Parenting Through the COVID-19 Pandemic
UMD clinical psychology professor Andrea Chronis-Tuscano offers tips for families navigating the COVID-19 pandemic
Hafsa Siddiqi , 301-405-4671 firstname.lastname@example.org
Andrea Chronis-Tuscano is a clinical psychology professor from the College of Behavioral & Social Sciences at the University of Maryland who specializes in parenting and parent mental health. She offers these tips for families navigating the COVID-19 pandemic:
Children and families in our society are constantly on the go and the current state of affairs is certainly unsettling for us all. However, we as parents set the “emotional tone” for our families. Children take cues from their parents regarding how to respond to stress. Although it may be a challenge, parents need to find a way to stay calm amongst this chaos. How do we do this when we, too, may naturally feel anxious regarding the uncertainty surrounding COVID-19, and disconnected due to recommendations about social distancing? At a time when there is so much we cannot control, we need to focus on those things we can control. Know that you are not alone in your struggles and keep these simple messages in mind as you rise to meet this unprecedented challenge:
Model and practice self-care. Things like maintaining some level of daily structure and routines is important for parents and children alike. First and foremost, keeping regular sleep routines are so important to our overall well-being. The amount of sleep we get affects our moods and abilities to manage stress. Further, sleep-deprived parents have a harder time staying calm and sleep-deprived children have a harder time regulating their behaviors. Other routines like taking our daily shower, eating meals at roughly the same time, and getting some exercise each day will help us (and our children) to feel more settled.
Allow yourself (and your child) to have some feelings of stress and anxiety. It is natural for both you and your child to feel some anxiety and stress during this time, and to miss going to work or school. If your child expresses an emotion, let them know that that is natural and that everyone is feeling that way right now.
Avoid setting unrealistic expectations. Being stuck at home for the unforeseeable future seems like a great time to be productive in terms of new work and home projects, doesn’t it? Wrong! Parents who are fortunate enough to be working from home are also charged with taking care of their children who are home from school. Complex homeschooling schedules and activities are circulating on social media, but parents need to be realistic about what they can accomplish on both fronts (work and family). It's important to avoid comparing yourself to others, who might not have it as together as their Facebook posts would like to suggest! Your main goal right now is to keep your family feeling safe and calm. Anything else is gravy.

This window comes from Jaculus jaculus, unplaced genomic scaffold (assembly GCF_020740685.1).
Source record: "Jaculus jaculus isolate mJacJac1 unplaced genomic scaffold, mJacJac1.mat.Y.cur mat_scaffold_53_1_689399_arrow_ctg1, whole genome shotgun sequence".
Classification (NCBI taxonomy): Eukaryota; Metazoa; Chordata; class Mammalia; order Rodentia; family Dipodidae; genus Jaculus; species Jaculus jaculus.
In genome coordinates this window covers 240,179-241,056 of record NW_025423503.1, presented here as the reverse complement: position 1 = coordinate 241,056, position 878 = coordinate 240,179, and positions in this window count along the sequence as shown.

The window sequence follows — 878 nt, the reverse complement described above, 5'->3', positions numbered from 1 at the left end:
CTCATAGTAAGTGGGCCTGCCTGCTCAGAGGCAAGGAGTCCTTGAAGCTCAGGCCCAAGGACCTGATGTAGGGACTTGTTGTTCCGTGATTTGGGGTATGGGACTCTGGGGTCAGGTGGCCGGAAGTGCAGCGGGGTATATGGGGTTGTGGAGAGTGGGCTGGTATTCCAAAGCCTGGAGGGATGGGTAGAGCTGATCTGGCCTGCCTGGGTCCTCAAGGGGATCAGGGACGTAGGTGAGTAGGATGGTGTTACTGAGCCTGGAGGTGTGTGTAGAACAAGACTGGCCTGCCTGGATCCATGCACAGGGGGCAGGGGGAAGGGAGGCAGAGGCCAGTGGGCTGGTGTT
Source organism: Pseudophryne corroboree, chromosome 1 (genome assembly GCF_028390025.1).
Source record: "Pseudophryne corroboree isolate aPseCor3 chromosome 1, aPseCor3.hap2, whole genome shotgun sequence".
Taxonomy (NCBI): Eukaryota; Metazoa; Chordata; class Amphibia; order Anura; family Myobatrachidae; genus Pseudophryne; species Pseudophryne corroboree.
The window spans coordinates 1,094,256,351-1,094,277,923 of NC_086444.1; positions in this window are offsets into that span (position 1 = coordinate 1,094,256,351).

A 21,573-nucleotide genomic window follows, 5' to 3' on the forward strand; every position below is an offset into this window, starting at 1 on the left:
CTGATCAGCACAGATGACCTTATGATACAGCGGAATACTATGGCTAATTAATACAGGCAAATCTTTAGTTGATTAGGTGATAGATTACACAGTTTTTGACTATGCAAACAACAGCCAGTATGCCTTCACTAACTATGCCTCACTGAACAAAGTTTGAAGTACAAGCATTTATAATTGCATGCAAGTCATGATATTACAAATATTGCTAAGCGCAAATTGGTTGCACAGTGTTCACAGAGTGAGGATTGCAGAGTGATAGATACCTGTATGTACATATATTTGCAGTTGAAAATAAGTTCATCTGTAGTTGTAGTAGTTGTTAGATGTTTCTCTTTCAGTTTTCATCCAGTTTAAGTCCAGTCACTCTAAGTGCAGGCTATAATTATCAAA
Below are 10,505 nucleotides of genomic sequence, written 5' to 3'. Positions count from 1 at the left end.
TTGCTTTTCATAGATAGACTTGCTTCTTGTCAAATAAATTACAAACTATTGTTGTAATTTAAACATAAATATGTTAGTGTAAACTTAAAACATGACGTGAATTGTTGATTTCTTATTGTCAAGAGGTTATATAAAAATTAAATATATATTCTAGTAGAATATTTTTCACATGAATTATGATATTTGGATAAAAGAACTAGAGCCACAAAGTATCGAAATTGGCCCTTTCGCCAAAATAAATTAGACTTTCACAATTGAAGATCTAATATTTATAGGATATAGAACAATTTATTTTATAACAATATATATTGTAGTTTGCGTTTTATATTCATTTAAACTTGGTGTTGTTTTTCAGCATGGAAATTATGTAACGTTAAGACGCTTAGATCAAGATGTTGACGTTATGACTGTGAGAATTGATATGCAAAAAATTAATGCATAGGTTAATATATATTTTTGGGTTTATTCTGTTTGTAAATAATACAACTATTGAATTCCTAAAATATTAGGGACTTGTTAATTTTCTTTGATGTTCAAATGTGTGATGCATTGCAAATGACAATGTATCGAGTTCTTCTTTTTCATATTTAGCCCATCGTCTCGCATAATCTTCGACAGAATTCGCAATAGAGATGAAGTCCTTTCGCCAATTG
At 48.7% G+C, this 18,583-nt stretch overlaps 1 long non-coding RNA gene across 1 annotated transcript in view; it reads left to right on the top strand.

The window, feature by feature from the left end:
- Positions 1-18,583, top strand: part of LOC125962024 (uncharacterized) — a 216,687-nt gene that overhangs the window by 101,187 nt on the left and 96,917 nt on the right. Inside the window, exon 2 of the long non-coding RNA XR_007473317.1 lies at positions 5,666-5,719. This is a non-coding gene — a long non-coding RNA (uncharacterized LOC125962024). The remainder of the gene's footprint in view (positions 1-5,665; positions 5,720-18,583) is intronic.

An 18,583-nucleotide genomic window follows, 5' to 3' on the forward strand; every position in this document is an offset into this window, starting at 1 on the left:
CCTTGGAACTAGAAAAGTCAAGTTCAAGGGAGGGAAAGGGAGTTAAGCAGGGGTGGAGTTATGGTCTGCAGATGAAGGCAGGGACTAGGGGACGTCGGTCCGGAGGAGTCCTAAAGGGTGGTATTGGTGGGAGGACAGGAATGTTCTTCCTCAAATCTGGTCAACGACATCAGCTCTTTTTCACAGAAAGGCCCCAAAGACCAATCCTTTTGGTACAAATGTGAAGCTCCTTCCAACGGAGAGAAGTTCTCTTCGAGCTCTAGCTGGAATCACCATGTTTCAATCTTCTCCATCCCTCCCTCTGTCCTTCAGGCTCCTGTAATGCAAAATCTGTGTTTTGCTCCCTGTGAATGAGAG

Make plenty of time for fun. When the weather cooperates, families need to get outdoors as much as possible. Fresh air and exercise benefit us all! When weather or social distancing mandates interfere with that plan, there are also plenty of indoor activities that can elevate our moods: reading a book, practicing meditation or yoga, or watching a Netflix series. Rarely do we have as much free time to spend as a family so take out the board game that is collecting dust on the shelf, do a puzzle, or cook together. Parents and children may want to generate a list of fun activities to do together during this time to distract from what is happening in the outside world and build deeper connections.
Stay socially connected. One of the hardest aspects of the COVID-19 pandemic is the recommendation regarding social distancing. We are social creatures and derive so much enjoyment from our social interactions. Our children who are home miss their friends. We may also have elderly relatives or friends we have not been seeing to reduce exposure. Regular videochats (using FaceTime, Google Hangouts, Skype, Zoom or WhatsApp) are a great way to stay in touch and connected.
Seek help when needed. For people who are really struggling with anxiety and depression, most mental health professionals are providing teletherapy services to allow people to get help through their smart phones, tablets or computers. Contact your health care practitioner for guidance on how to use these services and don’t be afraid or ashamed to seek help when you are truly feeling overwhelmed.
Finally, be kind to yourselves and try to have as much fun as possible with this rare gift of family time.
Public Health Psychology Social Sciences Behavioral Sciences
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